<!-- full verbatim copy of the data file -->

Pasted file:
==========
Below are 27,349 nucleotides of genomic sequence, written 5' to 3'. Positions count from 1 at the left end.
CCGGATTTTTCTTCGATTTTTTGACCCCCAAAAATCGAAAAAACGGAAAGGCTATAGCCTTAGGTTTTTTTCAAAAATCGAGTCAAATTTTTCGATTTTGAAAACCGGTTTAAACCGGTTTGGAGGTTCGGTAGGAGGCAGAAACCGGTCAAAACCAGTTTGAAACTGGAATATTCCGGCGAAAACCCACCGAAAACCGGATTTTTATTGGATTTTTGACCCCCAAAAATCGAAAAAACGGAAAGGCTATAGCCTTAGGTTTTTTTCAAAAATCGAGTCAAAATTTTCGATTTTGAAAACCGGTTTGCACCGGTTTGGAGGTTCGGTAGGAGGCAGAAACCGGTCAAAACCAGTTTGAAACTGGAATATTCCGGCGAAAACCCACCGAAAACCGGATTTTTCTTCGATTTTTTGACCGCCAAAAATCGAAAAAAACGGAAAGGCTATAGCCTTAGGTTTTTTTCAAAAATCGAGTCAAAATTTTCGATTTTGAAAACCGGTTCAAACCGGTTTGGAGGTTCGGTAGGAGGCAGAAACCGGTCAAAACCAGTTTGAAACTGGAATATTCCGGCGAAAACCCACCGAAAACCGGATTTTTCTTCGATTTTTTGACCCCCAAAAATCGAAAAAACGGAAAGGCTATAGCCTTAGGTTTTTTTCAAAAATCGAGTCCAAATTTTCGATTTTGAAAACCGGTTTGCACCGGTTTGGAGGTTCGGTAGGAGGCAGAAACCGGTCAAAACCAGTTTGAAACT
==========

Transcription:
Below are 27,349 nucleotides of genomic sequence, written 5' to 3'. Positions count from 1 at the left end.
CCGGATTTTTCTTCGATTTTTTGACCCCCAAAAATCGAAAAAACGGAAAGGCTATAGCCTTAGGTTTTTTTCAAAAATCGAGTCAAATTTTTCGATTTTGAAAACCGGTTTAAACCGGTTTGGAGGTTCGGTAGGAGGCAGAAACCGGTCAAAACCAGTTTGAAACTGGAATATTCCGGCGAAAACCCACCGAAAACCGGATTTTTATTGGATTTTTGACCCCCAAAAATCGAAAAAACGGAAAGGCTATAGCCTTAGGTTTTTTTCAAAAATCGAGTCAAAATTTTCGATTTTGAAAACCGGTTTGCACCGGTTTGGAGGTTCGGTAGGAGGCAGAAACCGGTCAAAACCAGTTTGAAACTGGAATATTCCGGCGAAAACCCACCGAAAACCGGATTTTTCTTCGATTTTTTGACCGCCAAAAATCGAAAAAAACGGAAAGGCTATAGCCTTAGGTTTTTTTCAAAAATCGAGTCAAAATTTTCGATTTTGAAAACCGGTTCAAACCGGTTTGGAGGTTCGGTAGGAGGCAGAAACCGGTCAAAACCAGTTTGAAACTGGAATATTCCGGCGAAAACCCACCGAAAACCGGATTTTTCTTCGATTTTTTGACCCCCAAAAATCGAAAAAACGGAAAGGCTATAGCCTTAGGTTTTTTTCAAAAATCGAGTCCAAATTTTCGATTTTGAAAACCGGTTTGCACCGGTTTGGAGGTTCGGTAGGAGGCAGAAACCGGTCAAAACCAGTTTGAAACT